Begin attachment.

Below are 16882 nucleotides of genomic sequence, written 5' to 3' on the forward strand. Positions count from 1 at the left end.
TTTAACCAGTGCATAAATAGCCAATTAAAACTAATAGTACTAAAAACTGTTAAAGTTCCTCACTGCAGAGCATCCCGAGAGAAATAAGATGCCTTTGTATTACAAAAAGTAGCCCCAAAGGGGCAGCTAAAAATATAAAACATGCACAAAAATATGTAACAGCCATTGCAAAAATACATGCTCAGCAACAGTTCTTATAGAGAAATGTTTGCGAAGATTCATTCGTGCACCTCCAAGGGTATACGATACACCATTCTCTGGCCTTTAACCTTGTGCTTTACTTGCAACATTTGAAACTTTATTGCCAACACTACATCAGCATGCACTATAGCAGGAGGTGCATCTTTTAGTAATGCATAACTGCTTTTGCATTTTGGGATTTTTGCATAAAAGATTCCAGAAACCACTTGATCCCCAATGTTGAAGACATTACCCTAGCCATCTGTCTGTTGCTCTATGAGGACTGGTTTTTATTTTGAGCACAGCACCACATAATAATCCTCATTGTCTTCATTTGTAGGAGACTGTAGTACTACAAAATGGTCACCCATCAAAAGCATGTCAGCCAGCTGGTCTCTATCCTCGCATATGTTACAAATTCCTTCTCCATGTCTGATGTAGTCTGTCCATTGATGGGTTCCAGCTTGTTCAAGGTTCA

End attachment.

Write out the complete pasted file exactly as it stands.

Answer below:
Below are 16882 nucleotides of genomic sequence, written 5' to 3' on the forward strand. Positions count from 1 at the left end.
TTTAACCAGTGCATAAATAGCCAATTAAAACTAATAGTACTAAAAACTGTTAAAGTTCCTCACTGCAGAGCATCCCGAGAGAAATAAGATGCCTTTGTATTACAAAAAGTAGCCCCAAAGGGGCAGCTAAAAATATAAAACATGCACAAAAATATGTAACAGCCATTGCAAAAATACATGCTCAGCAACAGTTCTTATAGAGAAATGTTTGCGAAGATTCATTCGTGCACCTCCAAGGGTATACGATACACCATTCTCTGGCCTTTAACCTTGTGCTTTACTTGCAACATTTGAAACTTTATTGCCAACACTACATCAGCATGCACTATAGCAGGAGGTGCATCTTTTAGTAATGCATAACTGCTTTTGCATTTTGGGATTTTTGCATAAAAGATTCCAGAAACCACTTGATCCCCAATGTTGAAGACATTACCCTAGCCATCTGTCTGTTGCTCTATGAGGACTGGTTTTTATTTTGAGCACAGCACCACATAATAATCCTCATTGTCTTCATTTGTAGGAGACTGTAGTACTACAAAATGGTCACCCATCAAAAGCATGTCAGCCAGCTGGTCTCTATCCTCGCATATGTTACAAATTCCTTCTCCATGTCTGATGTAGTCTGTCCATTGATGGGTTCCAGCTTGTTCAAGGTTCA